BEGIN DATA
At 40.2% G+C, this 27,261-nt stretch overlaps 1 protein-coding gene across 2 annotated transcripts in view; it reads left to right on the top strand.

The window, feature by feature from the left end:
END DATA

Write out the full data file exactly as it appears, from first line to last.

At 40.2% G+C, this 27,261-nt stretch overlaps 1 protein-coding gene across 2 annotated transcripts in view; it reads left to right on the top strand.

The window, feature by feature from the left end: